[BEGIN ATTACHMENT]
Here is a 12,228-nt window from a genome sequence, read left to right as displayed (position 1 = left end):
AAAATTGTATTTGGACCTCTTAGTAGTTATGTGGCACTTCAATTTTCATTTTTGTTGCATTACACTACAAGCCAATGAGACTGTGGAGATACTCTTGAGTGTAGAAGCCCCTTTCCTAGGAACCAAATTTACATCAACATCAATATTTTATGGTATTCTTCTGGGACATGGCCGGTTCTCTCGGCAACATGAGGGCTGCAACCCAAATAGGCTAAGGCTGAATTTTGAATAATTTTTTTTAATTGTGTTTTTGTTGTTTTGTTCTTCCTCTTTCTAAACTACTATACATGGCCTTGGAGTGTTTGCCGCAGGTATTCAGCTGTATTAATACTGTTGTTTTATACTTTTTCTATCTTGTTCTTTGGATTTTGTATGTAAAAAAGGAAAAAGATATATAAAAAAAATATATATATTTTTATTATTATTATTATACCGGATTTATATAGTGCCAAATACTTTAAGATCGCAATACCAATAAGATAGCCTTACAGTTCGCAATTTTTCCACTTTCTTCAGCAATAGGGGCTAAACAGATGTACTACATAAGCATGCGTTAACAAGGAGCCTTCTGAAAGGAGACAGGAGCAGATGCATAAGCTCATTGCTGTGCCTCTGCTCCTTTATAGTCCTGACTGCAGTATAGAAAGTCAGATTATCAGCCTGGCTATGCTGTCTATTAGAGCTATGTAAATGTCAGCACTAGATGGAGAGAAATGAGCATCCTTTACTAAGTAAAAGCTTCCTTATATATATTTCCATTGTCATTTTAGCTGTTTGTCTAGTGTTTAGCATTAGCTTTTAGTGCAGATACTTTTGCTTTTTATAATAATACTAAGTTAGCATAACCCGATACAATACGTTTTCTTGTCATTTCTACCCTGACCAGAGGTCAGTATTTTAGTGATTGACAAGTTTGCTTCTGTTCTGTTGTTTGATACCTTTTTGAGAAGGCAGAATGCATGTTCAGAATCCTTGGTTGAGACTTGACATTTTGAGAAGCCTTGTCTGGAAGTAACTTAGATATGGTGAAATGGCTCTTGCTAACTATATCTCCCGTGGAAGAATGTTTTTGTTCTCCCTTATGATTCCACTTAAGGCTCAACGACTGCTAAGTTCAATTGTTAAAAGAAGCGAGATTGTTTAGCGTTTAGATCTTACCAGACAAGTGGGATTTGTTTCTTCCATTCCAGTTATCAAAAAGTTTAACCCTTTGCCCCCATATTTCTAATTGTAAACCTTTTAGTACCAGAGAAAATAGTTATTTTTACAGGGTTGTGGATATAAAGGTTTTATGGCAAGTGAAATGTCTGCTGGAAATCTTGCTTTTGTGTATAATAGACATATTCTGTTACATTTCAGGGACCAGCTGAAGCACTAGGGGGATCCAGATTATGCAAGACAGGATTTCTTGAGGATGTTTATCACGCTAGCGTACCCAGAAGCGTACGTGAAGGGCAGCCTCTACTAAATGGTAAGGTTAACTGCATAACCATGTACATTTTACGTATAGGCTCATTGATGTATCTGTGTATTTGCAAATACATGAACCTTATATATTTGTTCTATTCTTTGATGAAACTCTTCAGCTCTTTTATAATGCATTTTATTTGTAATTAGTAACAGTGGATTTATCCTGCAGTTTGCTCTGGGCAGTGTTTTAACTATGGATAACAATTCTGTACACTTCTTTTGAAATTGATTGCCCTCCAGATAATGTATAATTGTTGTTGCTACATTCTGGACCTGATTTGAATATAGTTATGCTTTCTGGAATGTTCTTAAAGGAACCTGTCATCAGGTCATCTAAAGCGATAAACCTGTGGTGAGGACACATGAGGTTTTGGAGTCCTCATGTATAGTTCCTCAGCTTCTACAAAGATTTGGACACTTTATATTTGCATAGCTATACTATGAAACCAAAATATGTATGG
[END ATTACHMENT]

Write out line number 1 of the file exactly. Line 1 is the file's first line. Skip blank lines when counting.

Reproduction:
Here is a 12,228-nt window from a genome sequence, read left to right as displayed (position 1 = left end):